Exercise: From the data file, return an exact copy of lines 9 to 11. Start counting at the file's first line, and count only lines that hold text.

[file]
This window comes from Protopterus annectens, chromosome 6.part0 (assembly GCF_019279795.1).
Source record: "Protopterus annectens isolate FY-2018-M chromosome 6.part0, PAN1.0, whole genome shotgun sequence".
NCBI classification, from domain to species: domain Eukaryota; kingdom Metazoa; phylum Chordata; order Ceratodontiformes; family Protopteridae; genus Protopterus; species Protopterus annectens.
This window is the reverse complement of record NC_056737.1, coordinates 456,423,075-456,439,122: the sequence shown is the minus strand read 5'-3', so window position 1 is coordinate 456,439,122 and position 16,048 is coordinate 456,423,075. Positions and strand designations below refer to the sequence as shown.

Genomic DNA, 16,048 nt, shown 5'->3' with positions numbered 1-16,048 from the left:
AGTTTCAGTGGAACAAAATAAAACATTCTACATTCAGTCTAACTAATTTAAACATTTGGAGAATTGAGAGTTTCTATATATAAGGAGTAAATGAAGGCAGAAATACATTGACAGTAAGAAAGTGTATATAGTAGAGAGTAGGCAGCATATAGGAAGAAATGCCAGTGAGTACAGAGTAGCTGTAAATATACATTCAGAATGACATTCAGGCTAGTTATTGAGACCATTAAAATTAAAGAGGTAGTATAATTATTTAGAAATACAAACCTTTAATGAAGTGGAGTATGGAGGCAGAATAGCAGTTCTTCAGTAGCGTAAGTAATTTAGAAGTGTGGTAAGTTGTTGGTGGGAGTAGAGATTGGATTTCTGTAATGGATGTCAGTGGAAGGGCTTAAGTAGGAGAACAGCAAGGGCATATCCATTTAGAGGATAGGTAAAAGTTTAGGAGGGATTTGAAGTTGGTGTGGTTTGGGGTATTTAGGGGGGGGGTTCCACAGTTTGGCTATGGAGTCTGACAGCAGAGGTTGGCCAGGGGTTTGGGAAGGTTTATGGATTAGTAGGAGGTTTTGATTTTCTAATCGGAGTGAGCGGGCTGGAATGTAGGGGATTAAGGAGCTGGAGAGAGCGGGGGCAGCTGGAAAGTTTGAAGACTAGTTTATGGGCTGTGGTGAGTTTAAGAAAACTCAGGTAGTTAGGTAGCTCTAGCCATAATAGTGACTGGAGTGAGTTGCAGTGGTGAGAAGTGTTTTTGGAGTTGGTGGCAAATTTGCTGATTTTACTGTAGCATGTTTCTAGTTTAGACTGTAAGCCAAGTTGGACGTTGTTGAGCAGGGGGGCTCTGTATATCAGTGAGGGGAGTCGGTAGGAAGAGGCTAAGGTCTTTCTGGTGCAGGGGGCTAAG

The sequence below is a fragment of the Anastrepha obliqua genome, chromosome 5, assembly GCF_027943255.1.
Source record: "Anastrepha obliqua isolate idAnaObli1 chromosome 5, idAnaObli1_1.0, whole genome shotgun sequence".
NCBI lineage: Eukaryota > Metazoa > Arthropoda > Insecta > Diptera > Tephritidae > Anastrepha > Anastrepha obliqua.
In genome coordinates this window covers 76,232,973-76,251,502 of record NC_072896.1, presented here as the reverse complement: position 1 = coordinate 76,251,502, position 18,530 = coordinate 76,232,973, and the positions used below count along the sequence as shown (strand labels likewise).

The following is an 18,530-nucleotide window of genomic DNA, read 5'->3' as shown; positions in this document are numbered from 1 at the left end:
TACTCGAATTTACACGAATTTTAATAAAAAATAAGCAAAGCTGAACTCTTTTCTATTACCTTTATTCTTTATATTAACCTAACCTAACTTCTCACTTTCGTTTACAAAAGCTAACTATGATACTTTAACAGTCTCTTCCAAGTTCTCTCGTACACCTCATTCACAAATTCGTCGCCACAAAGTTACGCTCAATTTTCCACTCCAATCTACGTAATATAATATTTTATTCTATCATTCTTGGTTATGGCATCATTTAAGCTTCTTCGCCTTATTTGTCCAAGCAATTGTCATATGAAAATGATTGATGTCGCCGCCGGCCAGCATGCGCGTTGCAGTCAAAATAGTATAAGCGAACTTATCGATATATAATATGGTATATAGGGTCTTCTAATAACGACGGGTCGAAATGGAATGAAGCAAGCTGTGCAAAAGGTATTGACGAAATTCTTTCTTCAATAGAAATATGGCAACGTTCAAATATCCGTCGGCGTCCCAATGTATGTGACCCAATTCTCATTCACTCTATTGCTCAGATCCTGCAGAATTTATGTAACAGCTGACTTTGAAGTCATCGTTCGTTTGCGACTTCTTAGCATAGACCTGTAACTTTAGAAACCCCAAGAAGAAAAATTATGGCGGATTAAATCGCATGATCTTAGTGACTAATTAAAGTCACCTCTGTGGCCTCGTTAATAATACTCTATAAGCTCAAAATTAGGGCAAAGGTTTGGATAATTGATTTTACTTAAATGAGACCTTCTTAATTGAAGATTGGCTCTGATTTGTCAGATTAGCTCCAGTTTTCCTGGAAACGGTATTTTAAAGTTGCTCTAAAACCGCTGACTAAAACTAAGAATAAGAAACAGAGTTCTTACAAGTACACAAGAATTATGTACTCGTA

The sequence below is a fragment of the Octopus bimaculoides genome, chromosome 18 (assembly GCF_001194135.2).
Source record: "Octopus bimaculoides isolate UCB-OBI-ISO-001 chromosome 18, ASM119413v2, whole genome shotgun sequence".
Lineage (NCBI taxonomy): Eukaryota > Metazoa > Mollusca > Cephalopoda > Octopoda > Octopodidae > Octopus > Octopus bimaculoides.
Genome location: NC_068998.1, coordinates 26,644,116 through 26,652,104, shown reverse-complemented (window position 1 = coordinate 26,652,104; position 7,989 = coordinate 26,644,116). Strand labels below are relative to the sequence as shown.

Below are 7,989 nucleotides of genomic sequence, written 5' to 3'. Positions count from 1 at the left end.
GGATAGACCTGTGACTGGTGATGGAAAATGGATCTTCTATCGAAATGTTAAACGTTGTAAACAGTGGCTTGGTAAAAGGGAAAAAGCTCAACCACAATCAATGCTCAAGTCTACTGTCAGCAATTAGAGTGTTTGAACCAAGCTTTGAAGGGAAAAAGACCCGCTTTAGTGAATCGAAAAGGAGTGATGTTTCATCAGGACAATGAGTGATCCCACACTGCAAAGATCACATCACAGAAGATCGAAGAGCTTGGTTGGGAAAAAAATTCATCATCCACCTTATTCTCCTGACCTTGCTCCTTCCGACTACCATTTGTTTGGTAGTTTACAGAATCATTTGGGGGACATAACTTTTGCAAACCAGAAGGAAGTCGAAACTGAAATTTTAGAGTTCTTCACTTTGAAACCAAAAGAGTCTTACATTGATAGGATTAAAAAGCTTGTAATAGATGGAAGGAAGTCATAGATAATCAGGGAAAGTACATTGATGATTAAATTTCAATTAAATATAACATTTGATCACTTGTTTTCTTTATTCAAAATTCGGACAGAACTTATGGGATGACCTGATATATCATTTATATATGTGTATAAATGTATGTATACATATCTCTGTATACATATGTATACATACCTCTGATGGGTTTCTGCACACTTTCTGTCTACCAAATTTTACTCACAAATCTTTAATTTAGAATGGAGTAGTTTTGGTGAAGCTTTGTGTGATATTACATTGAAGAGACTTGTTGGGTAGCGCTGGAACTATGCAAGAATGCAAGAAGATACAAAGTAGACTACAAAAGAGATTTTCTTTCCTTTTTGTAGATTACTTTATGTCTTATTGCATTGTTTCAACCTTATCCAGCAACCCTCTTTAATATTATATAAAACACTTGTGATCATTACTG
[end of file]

NCBI lineage: Eukaryota > Metazoa > Arthropoda > Insecta > Diptera > Tephritidae > Anastrepha > Anastrepha obliqua.
In genome coordinates this window covers 76,232,973-76,251,502 of record NC_072896.1, presented here as the reverse complement: position 1 = coordinate 76,251,502, position 18,530 = coordinate 76,232,973, and the positions used below count along the sequence as shown (strand labels likewise).

The following is an 18,530-nucleotide window of genomic DNA, read 5'->3' as shown; positions in this document are numbered from 1 at the left end: